After the tragic mass murder in Isla Vista, CA in May, violence driven by Elliot Rodger’s misogyny and racism, countless women used the hashtag #YesAllWomen to voice the endless ways in which overt and microaggressive misogyny shows up in their everyday lives. It was an incredible response to a terrible tragedy, one with the power to raise awareness of the constant assault on their lives, bodies, personhood, and livelihoods that women-identified people face. I, along with a number of other pro-feminist men, called on men to read as many of the tweets and to reflect on what they cumulatively call on us to change.
Sadly, though, many men saw it as a chance to question and challenge women’s experiences with misogyny rather than to listen.
One of the most common refrains, despite the thousands of voices cumulatively calling on men to realize the harsh realities of misogyny, was “PROVE IT!” Men, and not just your hardcore MRAs, were challenging women (without a hint of intended irony) to show evidence that misogyny exists while the evidence rained in tweets all around them.
One dude in particular tweeted at a number of women, asking for proof that men are socialized to feel entitled to women, women’s bodies, women’s accomplishments, women’s space, and so on.
As one example, someone tweeted the “Men Taking Up Too Much Space on the Train” Tumblr, trying to help him understand that male entitlement extends beyond overt commodification of women’s bodies, and that it extends into how we are socialized to be in society. Literally, we are socialized to take up more than our fair share of space!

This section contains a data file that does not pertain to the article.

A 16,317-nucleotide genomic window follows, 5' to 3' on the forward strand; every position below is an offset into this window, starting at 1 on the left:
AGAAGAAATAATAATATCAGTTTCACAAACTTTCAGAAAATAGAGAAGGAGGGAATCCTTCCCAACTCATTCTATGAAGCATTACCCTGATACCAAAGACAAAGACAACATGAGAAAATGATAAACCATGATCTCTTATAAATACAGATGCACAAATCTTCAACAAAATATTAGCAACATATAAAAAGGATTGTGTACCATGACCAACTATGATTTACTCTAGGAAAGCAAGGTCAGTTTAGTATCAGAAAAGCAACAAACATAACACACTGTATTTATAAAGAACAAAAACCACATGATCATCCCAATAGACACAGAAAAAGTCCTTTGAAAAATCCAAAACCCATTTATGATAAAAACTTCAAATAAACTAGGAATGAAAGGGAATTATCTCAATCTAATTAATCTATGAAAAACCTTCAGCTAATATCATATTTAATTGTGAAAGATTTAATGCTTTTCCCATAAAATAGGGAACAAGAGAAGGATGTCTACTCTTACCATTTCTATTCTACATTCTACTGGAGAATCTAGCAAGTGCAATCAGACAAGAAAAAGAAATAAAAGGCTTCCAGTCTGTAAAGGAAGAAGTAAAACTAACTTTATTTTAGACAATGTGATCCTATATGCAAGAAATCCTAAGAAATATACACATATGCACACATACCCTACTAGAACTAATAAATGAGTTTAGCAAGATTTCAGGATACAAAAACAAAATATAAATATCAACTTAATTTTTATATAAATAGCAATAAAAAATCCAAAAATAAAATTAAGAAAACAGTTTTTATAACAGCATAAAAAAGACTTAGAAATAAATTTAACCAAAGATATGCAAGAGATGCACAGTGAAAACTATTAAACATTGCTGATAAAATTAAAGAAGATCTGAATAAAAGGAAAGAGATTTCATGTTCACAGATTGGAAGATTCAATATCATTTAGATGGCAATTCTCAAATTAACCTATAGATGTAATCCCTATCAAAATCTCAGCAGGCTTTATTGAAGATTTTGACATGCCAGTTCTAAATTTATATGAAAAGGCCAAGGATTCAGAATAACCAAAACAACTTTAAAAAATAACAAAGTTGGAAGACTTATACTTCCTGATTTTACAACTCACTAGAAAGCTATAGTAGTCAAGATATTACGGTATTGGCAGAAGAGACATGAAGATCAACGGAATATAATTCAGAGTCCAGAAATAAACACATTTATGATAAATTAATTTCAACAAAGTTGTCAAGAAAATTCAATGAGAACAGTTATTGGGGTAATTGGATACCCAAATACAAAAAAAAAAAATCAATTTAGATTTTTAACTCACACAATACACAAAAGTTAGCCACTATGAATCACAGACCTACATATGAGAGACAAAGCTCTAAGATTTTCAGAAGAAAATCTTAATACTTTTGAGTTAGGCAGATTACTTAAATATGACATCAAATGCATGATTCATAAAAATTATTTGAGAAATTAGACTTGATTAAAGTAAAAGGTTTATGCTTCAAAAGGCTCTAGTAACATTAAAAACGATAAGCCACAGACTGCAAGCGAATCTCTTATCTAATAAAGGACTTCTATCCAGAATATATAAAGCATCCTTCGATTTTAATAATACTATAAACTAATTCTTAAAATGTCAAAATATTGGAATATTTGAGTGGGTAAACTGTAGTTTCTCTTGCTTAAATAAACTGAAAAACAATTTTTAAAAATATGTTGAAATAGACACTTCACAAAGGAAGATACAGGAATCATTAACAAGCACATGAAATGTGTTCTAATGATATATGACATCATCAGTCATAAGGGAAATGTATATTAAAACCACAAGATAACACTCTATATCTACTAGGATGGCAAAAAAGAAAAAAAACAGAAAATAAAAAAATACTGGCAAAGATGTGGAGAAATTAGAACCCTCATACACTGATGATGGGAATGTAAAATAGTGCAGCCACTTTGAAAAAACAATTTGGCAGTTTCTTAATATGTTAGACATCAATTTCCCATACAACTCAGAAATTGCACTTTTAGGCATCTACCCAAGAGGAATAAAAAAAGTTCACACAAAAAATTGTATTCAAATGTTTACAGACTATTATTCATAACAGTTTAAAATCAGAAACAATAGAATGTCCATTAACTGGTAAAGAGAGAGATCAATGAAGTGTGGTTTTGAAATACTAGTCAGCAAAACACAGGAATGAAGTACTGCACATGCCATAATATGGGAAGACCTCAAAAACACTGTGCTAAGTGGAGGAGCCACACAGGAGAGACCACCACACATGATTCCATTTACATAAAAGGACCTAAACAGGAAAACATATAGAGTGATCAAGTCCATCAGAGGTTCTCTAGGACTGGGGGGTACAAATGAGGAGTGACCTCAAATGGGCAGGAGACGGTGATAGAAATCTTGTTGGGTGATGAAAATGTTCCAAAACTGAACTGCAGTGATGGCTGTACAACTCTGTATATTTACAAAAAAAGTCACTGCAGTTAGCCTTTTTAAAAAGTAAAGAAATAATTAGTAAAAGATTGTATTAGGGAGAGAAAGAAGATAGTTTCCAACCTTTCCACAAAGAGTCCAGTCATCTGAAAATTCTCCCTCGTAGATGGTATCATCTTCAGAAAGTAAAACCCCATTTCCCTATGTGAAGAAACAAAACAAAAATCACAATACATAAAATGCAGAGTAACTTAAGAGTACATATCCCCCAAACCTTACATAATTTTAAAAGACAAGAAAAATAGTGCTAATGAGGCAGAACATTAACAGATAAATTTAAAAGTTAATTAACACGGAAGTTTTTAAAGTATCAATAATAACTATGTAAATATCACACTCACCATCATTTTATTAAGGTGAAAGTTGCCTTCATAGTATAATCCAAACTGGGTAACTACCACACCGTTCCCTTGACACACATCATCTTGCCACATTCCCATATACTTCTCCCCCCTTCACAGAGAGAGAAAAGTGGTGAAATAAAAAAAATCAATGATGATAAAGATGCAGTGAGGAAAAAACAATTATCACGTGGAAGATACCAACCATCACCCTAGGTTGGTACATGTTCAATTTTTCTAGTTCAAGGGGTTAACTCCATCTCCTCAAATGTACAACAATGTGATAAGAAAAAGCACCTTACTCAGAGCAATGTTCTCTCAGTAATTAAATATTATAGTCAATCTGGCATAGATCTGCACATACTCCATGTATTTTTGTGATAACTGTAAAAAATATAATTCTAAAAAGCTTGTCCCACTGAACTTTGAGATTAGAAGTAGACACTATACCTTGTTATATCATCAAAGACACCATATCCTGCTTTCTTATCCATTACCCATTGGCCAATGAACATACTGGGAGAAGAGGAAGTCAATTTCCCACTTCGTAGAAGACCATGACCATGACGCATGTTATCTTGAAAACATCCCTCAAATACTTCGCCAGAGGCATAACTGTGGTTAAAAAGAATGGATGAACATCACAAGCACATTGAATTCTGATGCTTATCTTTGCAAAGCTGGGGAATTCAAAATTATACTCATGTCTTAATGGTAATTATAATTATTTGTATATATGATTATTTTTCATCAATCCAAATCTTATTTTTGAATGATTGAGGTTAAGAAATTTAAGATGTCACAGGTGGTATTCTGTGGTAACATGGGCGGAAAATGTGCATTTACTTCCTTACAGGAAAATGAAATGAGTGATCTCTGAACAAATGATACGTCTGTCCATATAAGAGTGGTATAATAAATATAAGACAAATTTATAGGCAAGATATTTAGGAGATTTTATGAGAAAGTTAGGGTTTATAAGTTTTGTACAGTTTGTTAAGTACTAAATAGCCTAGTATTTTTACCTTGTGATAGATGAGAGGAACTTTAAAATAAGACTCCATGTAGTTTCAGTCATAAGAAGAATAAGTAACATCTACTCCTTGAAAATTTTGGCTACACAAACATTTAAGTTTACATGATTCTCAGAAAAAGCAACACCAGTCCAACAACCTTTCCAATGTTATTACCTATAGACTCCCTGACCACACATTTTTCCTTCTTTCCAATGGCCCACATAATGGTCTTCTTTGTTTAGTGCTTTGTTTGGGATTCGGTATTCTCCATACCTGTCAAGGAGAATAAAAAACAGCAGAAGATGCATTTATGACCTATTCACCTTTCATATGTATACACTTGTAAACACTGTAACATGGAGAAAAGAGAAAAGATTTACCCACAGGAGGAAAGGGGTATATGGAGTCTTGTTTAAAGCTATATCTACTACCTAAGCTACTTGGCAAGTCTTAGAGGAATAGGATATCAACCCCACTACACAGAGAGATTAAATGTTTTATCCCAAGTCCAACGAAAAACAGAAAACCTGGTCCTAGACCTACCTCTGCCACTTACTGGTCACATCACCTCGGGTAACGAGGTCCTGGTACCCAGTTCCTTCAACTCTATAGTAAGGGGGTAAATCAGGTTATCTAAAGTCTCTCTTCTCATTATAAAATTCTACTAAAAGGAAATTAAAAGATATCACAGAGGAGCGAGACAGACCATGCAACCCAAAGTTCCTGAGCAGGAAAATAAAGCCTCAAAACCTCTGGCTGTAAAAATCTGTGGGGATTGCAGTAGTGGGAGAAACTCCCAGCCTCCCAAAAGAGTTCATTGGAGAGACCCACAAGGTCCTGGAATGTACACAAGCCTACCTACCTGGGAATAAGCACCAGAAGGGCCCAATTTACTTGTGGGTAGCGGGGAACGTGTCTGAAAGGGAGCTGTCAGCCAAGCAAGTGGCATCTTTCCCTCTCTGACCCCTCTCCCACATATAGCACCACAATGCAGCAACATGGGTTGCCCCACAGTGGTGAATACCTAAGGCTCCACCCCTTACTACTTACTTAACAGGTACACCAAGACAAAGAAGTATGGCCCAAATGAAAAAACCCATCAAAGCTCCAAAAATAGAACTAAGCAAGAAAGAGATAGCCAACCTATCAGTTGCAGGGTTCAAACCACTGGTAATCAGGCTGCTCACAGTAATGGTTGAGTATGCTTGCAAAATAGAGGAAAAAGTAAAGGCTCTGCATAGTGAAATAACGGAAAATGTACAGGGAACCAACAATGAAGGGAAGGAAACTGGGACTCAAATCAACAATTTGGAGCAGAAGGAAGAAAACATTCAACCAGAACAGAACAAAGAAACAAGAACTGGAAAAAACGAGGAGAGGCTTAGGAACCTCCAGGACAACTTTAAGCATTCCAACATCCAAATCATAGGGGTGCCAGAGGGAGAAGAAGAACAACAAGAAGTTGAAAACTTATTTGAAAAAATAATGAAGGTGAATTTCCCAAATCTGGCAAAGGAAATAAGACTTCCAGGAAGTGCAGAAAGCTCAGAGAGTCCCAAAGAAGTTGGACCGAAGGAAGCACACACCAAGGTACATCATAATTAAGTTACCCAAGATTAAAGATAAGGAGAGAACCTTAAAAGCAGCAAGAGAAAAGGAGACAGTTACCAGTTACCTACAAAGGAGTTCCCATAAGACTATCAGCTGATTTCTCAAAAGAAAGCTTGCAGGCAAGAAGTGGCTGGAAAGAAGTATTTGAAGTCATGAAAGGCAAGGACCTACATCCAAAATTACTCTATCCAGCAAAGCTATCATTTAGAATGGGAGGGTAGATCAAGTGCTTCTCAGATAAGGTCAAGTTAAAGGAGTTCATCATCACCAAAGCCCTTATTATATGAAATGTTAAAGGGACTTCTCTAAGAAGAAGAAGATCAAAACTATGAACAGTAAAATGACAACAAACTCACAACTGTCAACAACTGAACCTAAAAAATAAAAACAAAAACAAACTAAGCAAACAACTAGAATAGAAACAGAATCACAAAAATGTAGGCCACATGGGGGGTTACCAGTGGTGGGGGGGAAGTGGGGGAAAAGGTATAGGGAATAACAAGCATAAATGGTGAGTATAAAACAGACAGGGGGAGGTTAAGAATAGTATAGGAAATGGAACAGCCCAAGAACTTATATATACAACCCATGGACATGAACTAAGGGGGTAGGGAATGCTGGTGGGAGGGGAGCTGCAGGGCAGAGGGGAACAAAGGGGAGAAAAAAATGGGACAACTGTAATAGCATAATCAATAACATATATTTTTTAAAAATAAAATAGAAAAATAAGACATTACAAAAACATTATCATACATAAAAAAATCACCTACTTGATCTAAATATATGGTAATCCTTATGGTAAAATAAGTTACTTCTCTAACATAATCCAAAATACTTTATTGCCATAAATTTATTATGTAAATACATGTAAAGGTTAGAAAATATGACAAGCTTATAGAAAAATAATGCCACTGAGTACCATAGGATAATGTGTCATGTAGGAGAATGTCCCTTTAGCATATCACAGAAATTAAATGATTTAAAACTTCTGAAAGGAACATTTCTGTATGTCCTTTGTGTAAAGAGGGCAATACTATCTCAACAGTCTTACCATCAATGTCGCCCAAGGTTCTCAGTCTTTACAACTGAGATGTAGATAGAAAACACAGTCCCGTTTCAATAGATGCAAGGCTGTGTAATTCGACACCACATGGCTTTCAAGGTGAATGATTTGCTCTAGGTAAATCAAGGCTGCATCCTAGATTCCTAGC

Source: Saving Room for Cats
The guy didn’t really get the connection.
But there is an important connection to be made. #YesAllMen are socialized to feel and act entitled in society, and we tend not to see and understand the ways we act with entitlement because, well, privilege. And for many of us, this entitlement just plays out through microaggressions like asking a woman to smile or touching a woman’s hair without her permission.
But it doesn’t just impact women. Last week I was on a plane, and I was exhausted. I had just spent the night in the airport after a series of annoying delays, and it was a long flight. The guy sitting behind me was pretty obnoxious during boarding, cracking stupid jokes and being overall way too loud for a 7 am board time. I was in the exit row, which meant there was a gap between my window seat and the actual window/door, and a few hours into the flight, I was woken up my a terrible smell. This is what I found:
Now before you rush in with a #NotAllMen trope or a story of a woman being super entitled in public space, listen: no, not all men would have the gall to put their stank feet up on someone else’s armrest, and yes, I have seen women get super entitled about how their drink was made a at a coffee shop. However, when we pair the entitlement that men too often feel and act upon with the everyday misogyny that women face, we have a dangerous combination.
No, not all men will be an Elliot Rodger, killing women who reject us, but if we are not actively working to dismantle the ways in which men learn the type of entitlement that Elliot Rodger felt, then we are surely contributing to the wider problem.
So here are 10 simple ways that men can combat sexist entitlement in public:
1. Don’t Act Like the World is Your Living Room, and Call Out Men Who Do
This one’s simple. Be aware of the physical space you take up in public: on trains, in coffee shops, at the library, on airplanes. I’m plenty guilty of waking up on a plane, only to realize my large legs have taken over some of the space afforded to my neighbor when they bought the ticket. I simply apologize and reposition myself so I’m not taking over! See a dude with his feet up and shoes off in a crowded Starbucks? Politely ask him to consider how much space he is using.